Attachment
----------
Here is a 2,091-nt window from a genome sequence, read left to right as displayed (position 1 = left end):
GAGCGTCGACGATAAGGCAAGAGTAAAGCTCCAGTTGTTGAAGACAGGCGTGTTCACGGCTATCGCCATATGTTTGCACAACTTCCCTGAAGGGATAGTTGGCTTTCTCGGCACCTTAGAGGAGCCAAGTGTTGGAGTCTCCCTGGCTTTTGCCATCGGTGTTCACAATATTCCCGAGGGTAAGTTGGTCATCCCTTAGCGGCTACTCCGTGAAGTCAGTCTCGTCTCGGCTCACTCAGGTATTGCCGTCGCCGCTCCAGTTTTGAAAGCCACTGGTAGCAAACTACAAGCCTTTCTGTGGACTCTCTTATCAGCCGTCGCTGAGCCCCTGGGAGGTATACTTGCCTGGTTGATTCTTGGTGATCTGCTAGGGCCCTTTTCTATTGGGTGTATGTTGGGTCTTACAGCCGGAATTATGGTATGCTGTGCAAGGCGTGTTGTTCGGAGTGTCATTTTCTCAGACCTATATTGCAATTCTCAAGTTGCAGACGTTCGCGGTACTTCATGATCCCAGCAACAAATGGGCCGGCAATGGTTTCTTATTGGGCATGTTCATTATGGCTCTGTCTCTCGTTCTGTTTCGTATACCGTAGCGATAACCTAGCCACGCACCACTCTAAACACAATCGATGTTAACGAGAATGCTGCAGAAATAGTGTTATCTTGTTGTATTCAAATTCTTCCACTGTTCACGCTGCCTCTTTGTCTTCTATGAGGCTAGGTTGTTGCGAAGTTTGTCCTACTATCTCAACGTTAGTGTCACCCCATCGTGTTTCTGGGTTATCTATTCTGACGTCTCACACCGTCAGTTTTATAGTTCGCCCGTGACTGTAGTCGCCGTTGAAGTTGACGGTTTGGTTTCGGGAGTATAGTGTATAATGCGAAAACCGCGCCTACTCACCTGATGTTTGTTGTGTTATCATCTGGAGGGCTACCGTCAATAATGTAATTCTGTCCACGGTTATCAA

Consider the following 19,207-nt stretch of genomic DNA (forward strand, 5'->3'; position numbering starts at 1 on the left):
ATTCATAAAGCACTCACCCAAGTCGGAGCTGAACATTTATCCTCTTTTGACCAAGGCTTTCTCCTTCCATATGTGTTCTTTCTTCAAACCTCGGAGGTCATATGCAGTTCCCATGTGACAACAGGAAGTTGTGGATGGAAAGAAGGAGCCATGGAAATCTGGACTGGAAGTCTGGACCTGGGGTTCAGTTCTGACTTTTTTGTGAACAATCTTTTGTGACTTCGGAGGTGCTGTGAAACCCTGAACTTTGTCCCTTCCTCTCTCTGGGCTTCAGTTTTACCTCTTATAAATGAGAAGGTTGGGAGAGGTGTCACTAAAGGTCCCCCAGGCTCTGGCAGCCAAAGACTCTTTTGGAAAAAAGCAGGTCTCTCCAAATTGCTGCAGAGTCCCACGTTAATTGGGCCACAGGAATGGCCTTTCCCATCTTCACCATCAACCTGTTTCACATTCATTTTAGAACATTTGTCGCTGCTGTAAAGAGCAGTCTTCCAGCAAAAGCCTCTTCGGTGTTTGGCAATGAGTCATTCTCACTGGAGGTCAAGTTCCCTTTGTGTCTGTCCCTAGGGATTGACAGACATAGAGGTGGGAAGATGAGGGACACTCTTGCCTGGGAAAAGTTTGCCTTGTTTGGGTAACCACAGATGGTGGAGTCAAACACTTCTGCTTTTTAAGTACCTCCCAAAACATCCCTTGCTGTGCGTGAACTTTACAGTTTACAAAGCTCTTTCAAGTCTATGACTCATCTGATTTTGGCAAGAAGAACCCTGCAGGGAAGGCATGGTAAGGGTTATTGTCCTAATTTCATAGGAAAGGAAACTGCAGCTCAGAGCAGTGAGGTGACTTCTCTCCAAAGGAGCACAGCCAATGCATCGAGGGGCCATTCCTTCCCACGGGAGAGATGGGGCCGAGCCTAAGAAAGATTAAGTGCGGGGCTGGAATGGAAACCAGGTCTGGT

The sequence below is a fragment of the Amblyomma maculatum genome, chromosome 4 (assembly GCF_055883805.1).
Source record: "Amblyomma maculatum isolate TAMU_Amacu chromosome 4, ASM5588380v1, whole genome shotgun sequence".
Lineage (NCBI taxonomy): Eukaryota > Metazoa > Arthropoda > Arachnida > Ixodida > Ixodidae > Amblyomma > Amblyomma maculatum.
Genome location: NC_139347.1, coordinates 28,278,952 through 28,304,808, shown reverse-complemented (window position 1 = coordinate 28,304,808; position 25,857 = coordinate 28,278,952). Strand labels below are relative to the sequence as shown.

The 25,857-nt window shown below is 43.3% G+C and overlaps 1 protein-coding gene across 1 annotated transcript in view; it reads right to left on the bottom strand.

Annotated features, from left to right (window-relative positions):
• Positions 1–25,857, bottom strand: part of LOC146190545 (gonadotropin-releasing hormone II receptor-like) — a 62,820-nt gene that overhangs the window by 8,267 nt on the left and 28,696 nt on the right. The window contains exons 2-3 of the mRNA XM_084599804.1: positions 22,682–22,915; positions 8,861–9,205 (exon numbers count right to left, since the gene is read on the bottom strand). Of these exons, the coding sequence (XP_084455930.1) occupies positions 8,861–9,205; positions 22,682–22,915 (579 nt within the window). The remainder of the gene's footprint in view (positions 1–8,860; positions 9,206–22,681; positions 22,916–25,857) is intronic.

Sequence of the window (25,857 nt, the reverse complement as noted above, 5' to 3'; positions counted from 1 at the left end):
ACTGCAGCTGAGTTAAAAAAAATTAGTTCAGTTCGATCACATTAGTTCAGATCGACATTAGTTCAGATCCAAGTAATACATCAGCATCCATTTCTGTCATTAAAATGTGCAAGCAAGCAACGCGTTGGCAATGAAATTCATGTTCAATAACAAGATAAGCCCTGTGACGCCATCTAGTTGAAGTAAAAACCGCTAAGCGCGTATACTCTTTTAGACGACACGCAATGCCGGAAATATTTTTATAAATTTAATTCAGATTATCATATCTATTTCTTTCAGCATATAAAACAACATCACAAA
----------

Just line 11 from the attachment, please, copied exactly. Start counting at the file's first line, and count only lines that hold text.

• Positions 1–25,857, bottom strand: part of LOC146190545 (gonadotropin-releasing hormone II receptor-like) — a 62,820-nt gene that overhangs the window by 8,267 nt on the left and 28,696 nt on the right. The window contains exons 2-3 of the mRNA XM_084599804.1: positions 22,682–22,915; positions 8,861–9,205 (exon numbers count right to left, since the gene is read on the bottom strand). Of these exons, the coding sequence (XP_084455930.1) occupies positions 8,861–9,205; positions 22,682–22,915 (579 nt within the window). The remainder of the gene's footprint in view (positions 1–8,860; positions 9,206–22,681; positions 22,916–25,857) is intronic.